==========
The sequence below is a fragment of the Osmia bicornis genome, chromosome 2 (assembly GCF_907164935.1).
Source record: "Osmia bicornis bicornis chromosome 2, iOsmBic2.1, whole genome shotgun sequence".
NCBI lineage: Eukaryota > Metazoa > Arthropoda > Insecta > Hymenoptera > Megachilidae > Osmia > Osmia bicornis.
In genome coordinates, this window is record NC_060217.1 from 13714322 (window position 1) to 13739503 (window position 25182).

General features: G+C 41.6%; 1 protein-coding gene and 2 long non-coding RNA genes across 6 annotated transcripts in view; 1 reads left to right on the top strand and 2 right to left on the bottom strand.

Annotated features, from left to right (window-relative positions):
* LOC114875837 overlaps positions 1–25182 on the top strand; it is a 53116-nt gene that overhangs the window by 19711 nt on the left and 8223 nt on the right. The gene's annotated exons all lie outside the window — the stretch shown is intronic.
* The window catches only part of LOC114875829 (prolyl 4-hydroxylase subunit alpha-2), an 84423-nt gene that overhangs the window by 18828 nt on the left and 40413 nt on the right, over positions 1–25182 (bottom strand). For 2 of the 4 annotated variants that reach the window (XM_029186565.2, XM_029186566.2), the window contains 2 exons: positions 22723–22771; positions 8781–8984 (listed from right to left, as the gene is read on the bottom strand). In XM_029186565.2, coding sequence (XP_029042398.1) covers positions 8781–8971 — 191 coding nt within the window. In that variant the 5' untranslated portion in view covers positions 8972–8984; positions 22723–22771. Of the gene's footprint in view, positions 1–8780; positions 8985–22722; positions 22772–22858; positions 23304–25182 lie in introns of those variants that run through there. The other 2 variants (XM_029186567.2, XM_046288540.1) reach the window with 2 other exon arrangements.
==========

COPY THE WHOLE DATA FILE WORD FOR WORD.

The sequence below is a fragment of the Osmia bicornis genome, chromosome 2 (assembly GCF_907164935.1).
Source record: "Osmia bicornis bicornis chromosome 2, iOsmBic2.1, whole genome shotgun sequence".
NCBI lineage: Eukaryota > Metazoa > Arthropoda > Insecta > Hymenoptera > Megachilidae > Osmia > Osmia bicornis.
In genome coordinates, this window is record NC_060217.1 from 13714322 (window position 1) to 13739503 (window position 25182).

General features: G+C 41.6%; 1 protein-coding gene and 2 long non-coding RNA genes across 6 annotated transcripts in view; 1 reads left to right on the top strand and 2 right to left on the bottom strand.

Annotated features, from left to right (window-relative positions):
* LOC114875837 overlaps positions 1–25182 on the top strand; it is a 53116-nt gene that overhangs the window by 19711 nt on the left and 8223 nt on the right. The gene's annotated exons all lie outside the window — the stretch shown is intronic.
* The window catches only part of LOC114875829 (prolyl 4-hydroxylase subunit alpha-2), an 84423-nt gene that overhangs the window by 18828 nt on the left and 40413 nt on the right, over positions 1–25182 (bottom strand). For 2 of the 4 annotated variants that reach the window (XM_029186565.2, XM_029186566.2), the window contains 2 exons: positions 22723–22771; positions 8781–8984 (listed from right to left, as the gene is read on the bottom strand). In XM_029186565.2, coding sequence (XP_029042398.1) covers positions 8781–8971 — 191 coding nt within the window. In that variant the 5' untranslated portion in view covers positions 8972–8984; positions 22723–22771. Of the gene's footprint in view, positions 1–8780; positions 8985–22722; positions 22772–22858; positions 23304–25182 lie in introns of those variants that run through there. The other 2 variants (XM_029186567.2, XM_046288540.1) reach the window with 2 other exon arrangements.